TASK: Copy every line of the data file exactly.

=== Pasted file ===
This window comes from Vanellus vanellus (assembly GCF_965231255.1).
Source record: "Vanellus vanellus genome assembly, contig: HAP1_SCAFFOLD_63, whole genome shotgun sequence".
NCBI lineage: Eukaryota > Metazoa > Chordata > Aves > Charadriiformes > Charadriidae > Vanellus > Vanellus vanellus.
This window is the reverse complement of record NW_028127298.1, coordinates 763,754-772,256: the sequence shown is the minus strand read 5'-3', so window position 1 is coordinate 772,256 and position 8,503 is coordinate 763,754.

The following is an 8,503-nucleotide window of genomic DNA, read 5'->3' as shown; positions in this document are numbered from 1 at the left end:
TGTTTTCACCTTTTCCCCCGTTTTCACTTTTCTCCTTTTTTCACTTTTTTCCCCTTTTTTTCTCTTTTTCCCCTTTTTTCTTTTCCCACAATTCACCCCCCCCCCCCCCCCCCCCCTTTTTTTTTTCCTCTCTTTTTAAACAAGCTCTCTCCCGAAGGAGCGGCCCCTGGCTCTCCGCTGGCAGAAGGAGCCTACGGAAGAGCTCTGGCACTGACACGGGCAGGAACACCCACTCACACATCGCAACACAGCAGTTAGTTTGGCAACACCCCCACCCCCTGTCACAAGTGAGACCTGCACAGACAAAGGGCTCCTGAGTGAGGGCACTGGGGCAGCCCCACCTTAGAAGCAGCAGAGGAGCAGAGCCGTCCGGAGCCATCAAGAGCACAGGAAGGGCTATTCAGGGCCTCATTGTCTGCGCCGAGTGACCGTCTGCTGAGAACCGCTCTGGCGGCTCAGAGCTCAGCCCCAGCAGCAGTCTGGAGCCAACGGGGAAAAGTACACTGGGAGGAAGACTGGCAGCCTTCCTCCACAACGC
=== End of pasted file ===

This window comes from Vanellus vanellus (assembly GCF_965231255.1).
Source record: "Vanellus vanellus genome assembly, contig: HAP1_SCAFFOLD_63, whole genome shotgun sequence".
NCBI lineage: Eukaryota > Metazoa > Chordata > Aves > Charadriiformes > Charadriidae > Vanellus > Vanellus vanellus.
This window is the reverse complement of record NW_028127298.1, coordinates 763,754-772,256: the sequence shown is the minus strand read 5'-3', so window position 1 is coordinate 772,256 and position 8,503 is coordinate 763,754.

The following is an 8,503-nucleotide window of genomic DNA, read 5'->3' as shown; positions in this document are numbered from 1 at the left end:
TGTTTTCACCTTTTCCCCCGTTTTCACTTTTCTCCTTTTTTCACTTTTTTCCCCTTTTTTTCTCTTTTTCCCCTTTTTTCTTTTCCCACAATTCACCCCCCCCCCCCCCCCCCCCCTTTTTTTTTTCCTCTCTTTTTAAACAAGCTCTCTCCCGAAGGAGCGGCCCCTGGCTCTCCGCTGGCAGAAGGAGCCTACGGAAGAGCTCTGGCACTGACACGGGCAGGAACACCCACTCACACATCGCAACACAGCAGTTAGTTTGGCAACACCCCCACCCCCTGTCACAAGTGAGACCTGCACAGACAAAGGGCTCCTGAGTGAGGGCACTGGGGCAGCCCCACCTTAGAAGCAGCAGAGGAGCAGAGCCGTCCGGAGCCATCAAGAGCACAGGAAGGGCTATTCAGGGCCTCATTGTCTGCGCCGAGTGACCGTCTGCTGAGAACCGCTCTGGCGGCTCAGAGCTCAGCCCCAGCAGCAGTCTGGAGCCAACGGGGAAAAGTACACTGGGAGGAAGACTGGCAGCCTTCCTCCACAACGC